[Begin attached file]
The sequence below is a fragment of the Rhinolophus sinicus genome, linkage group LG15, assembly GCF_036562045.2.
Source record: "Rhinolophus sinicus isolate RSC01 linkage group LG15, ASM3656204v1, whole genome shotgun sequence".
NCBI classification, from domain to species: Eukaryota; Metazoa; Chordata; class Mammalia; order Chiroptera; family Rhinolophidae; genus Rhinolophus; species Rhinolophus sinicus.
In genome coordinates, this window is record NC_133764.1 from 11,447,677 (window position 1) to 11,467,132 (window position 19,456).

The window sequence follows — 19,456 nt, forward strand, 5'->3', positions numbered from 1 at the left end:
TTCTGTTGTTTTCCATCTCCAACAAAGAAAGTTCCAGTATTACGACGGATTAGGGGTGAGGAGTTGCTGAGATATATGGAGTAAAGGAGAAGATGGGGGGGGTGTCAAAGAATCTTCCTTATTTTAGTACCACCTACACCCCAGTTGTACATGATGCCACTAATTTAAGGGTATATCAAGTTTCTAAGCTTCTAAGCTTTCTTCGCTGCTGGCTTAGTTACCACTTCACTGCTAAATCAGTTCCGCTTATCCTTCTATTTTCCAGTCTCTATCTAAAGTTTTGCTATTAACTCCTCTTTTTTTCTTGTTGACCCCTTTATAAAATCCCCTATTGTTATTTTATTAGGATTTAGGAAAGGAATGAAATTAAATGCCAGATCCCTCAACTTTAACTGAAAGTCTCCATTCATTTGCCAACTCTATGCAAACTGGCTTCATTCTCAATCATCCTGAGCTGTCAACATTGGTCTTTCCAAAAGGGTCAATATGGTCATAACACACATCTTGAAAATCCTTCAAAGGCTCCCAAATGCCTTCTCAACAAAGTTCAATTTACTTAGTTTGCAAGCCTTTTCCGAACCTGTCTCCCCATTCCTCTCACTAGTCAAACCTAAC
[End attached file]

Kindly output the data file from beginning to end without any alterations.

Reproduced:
The sequence below is a fragment of the Rhinolophus sinicus genome, linkage group LG15, assembly GCF_036562045.2.
Source record: "Rhinolophus sinicus isolate RSC01 linkage group LG15, ASM3656204v1, whole genome shotgun sequence".
NCBI classification, from domain to species: Eukaryota; Metazoa; Chordata; class Mammalia; order Chiroptera; family Rhinolophidae; genus Rhinolophus; species Rhinolophus sinicus.
In genome coordinates, this window is record NC_133764.1 from 11,447,677 (window position 1) to 11,467,132 (window position 19,456).

The window sequence follows — 19,456 nt, forward strand, 5'->3', positions numbered from 1 at the left end:
TTCTGTTGTTTTCCATCTCCAACAAAGAAAGTTCCAGTATTACGACGGATTAGGGGTGAGGAGTTGCTGAGATATATGGAGTAAAGGAGAAGATGGGGGGGGTGTCAAAGAATCTTCCTTATTTTAGTACCACCTACACCCCAGTTGTACATGATGCCACTAATTTAAGGGTATATCAAGTTTCTAAGCTTCTAAGCTTTCTTCGCTGCTGGCTTAGTTACCACTTCACTGCTAAATCAGTTCCGCTTATCCTTCTATTTTCCAGTCTCTATCTAAAGTTTTGCTATTAACTCCTCTTTTTTTCTTGTTGACCCCTTTATAAAATCCCCTATTGTTATTTTATTAGGATTTAGGAAAGGAATGAAATTAAATGCCAGATCCCTCAACTTTAACTGAAAGTCTCCATTCATTTGCCAACTCTATGCAAACTGGCTTCATTCTCAATCATCCTGAGCTGTCAACATTGGTCTTTCCAAAAGGGTCAATATGGTCATAACACACATCTTGAAAATCCTTCAAAGGCTCCCAAATGCCTTCTCAACAAAGTTCAATTTACTTAGTTTGCAAGCCTTTTCCGAACCTGTCTCCCCATTCCTCTCACTAGTCAAACCTAAC